It has long been a sore spot for the Western alliance: Italy, a key partner of the United States, cozying up to China.
But now Rome is trying to back away — without angering the Asian giant 10 times its economic size — and Washington will be watching the balancing act closely as it pushes allies to reimagine their own delicate ties with Beijing.
The U.S. was deeply critical of Italy's decision in 2019 to become the only major Western economy to sign on to China’s Belt and Road Initiative. The BRI, as it’s known, is an unprecedented global infrastructure project that critics see as Beijing’s attempt to gain influence abroad and make smaller countries financially dependent on Chinese investment.
But this week Italy gave its strongest signal yet that it planned to pull out of the project.
Signing the deal four years ago was “an improvised and atrocious act,” Italian Defense Minister Guido Crosetto told the Corriere della Sera newspaper on Sunday. “We exported a load of oranges to China, they tripled exports to Italy in three years.”
Crosetto added a more measured coda: “The issue today is, how to walk back without damaging relations? Because it is true that while China is a competitor, it is also a partner.”
These remarks followed months of reports that Italy planned to quit the BRI. Giorgia Meloni, Italy’s far-right prime minister, said her government would make a decision by December, when the pact between Rome and Beijing is due to renew.
Whichever way Rome goes, it has already become a test case for today’s Western dilemma over China: How to continue tapping into the lucrative Chinese market while restricting certain areas, such as microchips, and holding Beijing to account over human rights — all without provoking a backlash.
Four years ago, Italy’s allies “thought we were selling our soul to the devil” by signing up to the BRI, said Filippo Fasulo, an expert in Italian-Chinese relations at the Italian Institute for International Studies, a think tank based in Milan. Today Italy wants to show it is “closely aligned with the U.S., Western camp” while keeping a “stable relationship with China,” Fasulo told NBC News. “The problem is, how to explain that to China?”
China’s hawkish Global Times newspaper on Monday derided the Italian defense minister's comments as resulting from “mounting pressure from the U.S. and the E.U.” as well as Italy's right-wing politics.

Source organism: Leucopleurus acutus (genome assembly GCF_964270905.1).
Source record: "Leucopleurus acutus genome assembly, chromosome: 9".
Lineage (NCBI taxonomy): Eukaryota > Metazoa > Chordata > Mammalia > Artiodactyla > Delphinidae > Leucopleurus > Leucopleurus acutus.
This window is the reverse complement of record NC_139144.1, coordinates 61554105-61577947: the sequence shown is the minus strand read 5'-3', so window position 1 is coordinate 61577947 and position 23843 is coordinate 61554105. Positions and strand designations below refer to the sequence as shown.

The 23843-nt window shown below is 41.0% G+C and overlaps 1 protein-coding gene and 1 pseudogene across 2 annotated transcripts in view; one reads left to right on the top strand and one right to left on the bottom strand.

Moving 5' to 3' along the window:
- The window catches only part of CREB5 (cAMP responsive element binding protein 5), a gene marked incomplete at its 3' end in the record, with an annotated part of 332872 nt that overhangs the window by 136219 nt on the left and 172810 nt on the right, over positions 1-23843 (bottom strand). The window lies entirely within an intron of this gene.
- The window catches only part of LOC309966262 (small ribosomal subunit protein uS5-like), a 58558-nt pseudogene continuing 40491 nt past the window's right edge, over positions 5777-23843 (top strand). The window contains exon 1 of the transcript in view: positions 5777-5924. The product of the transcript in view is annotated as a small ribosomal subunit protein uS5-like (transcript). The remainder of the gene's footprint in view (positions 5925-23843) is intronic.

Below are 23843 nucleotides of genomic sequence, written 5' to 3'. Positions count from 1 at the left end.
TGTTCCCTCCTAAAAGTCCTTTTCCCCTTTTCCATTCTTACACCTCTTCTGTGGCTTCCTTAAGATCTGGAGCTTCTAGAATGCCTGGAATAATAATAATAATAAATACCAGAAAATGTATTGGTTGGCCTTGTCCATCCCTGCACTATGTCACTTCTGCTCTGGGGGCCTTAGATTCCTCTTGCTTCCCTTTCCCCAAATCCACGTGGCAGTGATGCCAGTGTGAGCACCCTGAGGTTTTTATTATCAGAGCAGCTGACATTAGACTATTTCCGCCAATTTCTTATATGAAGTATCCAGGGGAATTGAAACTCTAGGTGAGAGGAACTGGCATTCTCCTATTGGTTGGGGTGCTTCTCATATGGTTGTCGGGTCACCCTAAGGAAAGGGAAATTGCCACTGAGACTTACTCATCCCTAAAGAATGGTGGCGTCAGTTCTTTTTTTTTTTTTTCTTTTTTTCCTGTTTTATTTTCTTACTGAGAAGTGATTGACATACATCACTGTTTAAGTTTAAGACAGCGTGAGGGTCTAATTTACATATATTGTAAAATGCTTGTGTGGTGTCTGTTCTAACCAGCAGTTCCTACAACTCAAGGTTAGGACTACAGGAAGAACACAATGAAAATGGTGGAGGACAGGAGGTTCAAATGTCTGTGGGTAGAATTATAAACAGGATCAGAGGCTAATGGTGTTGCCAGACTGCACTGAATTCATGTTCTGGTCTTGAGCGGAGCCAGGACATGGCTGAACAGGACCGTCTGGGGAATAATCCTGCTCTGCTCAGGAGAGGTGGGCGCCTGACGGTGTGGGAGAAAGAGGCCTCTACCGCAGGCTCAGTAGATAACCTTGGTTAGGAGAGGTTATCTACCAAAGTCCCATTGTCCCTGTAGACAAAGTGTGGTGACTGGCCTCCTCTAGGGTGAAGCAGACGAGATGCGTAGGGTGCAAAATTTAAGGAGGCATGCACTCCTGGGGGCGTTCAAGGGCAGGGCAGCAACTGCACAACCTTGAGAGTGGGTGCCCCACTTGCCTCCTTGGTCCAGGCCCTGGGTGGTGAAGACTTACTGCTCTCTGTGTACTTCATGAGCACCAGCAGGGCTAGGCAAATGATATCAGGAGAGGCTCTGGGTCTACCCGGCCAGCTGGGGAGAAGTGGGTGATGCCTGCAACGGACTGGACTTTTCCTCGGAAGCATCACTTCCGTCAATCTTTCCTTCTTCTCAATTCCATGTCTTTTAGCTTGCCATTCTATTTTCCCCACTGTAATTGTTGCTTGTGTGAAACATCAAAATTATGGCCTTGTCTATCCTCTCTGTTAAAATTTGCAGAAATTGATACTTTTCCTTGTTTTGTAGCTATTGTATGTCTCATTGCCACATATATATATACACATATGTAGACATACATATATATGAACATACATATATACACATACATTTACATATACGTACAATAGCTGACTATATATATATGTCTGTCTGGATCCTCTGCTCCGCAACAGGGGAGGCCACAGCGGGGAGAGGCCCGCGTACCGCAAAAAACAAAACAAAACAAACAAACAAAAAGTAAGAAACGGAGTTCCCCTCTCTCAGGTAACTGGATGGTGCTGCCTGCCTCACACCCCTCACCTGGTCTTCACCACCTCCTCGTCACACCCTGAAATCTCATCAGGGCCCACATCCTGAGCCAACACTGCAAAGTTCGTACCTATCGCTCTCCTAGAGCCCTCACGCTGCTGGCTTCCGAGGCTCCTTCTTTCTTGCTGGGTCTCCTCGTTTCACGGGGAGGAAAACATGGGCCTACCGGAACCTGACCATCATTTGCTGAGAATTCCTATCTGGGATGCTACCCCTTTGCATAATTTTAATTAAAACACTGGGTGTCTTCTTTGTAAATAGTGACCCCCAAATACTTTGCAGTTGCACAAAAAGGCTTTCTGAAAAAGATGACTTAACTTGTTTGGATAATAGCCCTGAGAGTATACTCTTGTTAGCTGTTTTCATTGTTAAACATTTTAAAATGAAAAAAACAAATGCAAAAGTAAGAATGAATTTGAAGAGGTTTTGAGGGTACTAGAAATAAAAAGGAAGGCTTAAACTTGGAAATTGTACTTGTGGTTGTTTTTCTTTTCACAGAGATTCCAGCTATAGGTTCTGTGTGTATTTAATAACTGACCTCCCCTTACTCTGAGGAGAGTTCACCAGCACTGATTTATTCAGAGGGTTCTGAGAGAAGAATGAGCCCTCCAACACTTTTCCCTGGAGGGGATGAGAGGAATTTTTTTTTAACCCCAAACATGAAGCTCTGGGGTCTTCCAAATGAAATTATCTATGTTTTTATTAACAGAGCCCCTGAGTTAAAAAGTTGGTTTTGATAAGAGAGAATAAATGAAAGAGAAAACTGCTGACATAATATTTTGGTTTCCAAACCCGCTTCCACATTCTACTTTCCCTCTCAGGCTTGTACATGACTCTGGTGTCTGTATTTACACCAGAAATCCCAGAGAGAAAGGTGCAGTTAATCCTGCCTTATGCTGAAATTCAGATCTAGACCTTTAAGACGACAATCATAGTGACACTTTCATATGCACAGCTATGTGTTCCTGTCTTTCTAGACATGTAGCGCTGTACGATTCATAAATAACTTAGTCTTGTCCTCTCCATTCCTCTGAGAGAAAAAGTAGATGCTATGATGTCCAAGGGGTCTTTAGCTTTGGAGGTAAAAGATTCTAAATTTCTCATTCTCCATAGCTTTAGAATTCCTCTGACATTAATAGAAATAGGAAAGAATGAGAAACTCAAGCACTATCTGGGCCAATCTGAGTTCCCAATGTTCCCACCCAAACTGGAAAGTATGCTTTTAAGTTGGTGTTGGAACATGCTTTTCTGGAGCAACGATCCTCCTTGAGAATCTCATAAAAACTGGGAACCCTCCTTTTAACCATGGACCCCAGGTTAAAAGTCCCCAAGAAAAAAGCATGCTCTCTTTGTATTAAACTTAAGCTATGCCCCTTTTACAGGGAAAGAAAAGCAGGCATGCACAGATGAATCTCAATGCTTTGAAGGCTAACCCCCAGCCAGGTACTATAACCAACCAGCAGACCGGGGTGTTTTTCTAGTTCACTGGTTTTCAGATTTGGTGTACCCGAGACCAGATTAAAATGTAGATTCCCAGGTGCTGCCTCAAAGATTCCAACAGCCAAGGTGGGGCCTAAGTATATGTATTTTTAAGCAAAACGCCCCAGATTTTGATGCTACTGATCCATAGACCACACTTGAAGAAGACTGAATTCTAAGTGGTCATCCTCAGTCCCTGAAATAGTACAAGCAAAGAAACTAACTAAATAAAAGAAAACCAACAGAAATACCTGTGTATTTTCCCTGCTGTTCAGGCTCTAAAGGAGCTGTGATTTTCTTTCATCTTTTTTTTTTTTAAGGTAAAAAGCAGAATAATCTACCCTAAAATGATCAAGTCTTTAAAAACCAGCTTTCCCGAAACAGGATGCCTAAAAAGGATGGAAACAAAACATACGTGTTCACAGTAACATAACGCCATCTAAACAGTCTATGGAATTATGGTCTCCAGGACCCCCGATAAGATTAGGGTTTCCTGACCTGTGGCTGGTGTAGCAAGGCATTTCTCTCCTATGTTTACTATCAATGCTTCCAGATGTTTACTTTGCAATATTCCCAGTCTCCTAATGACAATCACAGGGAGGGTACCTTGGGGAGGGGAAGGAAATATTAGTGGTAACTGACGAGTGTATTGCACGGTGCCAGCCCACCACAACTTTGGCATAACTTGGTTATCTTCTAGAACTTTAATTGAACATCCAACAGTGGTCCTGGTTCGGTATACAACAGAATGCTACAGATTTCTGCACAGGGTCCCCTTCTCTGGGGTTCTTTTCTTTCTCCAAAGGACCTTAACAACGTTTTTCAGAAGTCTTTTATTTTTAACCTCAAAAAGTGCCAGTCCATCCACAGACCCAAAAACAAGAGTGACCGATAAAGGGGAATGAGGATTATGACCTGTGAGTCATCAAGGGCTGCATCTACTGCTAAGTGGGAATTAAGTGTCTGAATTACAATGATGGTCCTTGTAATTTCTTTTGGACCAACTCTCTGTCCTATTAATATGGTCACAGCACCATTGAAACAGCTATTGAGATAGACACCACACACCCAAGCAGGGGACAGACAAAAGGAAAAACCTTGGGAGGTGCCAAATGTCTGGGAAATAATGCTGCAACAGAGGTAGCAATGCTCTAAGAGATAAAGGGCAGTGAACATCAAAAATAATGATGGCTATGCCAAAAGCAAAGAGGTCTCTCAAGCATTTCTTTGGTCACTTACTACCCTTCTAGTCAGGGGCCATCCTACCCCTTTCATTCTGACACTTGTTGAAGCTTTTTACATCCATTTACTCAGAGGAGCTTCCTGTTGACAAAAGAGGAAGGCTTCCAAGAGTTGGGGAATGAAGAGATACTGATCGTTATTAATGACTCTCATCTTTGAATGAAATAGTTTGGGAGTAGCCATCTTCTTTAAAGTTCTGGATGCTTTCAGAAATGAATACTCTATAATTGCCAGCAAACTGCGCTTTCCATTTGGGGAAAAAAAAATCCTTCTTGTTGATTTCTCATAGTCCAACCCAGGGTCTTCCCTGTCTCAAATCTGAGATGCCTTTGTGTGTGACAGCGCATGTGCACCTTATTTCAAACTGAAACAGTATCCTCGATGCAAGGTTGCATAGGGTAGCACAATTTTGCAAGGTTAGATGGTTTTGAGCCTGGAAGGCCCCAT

“The current government is quite pro-U.S.,” Wang Yiwei, a professor at the Center for European Studies at China's Renmin University, said of Italy. "It's their decision, but we feel regret."
Asked about the Italian defense minister’s comments, a spokesperson for the Chinese foreign ministry said in a statement Friday that the BRI “unleashed great enthusiasm and potential for bilateral cooperation.”
They added that some forces had “launched malicious hype and politicized the cultural exchange and trade cooperation between China and Italy under the Belt and Road framework in a bid to disrupt cooperation and create division.”
Indeed this was the future that successive Italian leaders dreamed of before the country signed up. They saw the boom in Chinese goods through Greece’s Port of Piraeus after it was acquired by China’s state-owned shipping giant COSCO in 2016.
There was also an alluring historical narrative. The BRI is based loosely on the ancient Silk Road trade route, the same that was traversed by the medieval Venetian explorer Marco Polo. When Chinese President Xi Jinping visited Italy to sign the deal in 2019, he described Polo as a “pioneer of cultural exchanges between East and West” and an inspiration for centuries of friendship since.
Though European countries had spoken warmly about the Chinese government in the years previously, by the time Italy inked its deal Western attitudes had begun to turn, with increased scrutiny on China's human rights record and President Donald Trump launching a trade war on Beijing.
At the time, however, Italy’s populist leadership “was a government of inexperienced people,” said Fasulo, the Italy-China expert. “They did not realize in time that the international scenario was changing so fast.”
The outcome — while not quite “a load of oranges” — has not been kind to Italy. Since signing the BRI, Chinese exports to Italy have risen 51%, but Italy's exports to China have gone up only 26%, according to Italian government figures.
Italy’s decision may not only be economic.
Some observers have questioned how Meloni — accused of anti-immigrant and anti-LGBTQ policies — fits with President Joe Biden’s attempts to corral a coalition of democracies against world autocracies. Nevertheless she has made no secret of her desire to be seen by Washington as a reliable partner when it comes to both China and Russia, at a time of swirling questions over the mettle of other powers like France and Germany.
To that end she was in Washington last week, touting her credentials as leader of a "center-right government" and brushing off "false propaganda" about her political leanings, as she told Italy's Sky Tg24, owned by NBC News' parent company Comcast.
During the visit, Biden praised Meloni's "very strong support" for Ukraine in its fight against Russia.
“Part of this is about trying to put bilateral relations with Washington on a sounder footing,” said Francesco Sisci, a senior researcher at the Center for European Studies at China’s Renmin University. “Withdrawing from it now is a signal of a change of heart in the Western approach to China.”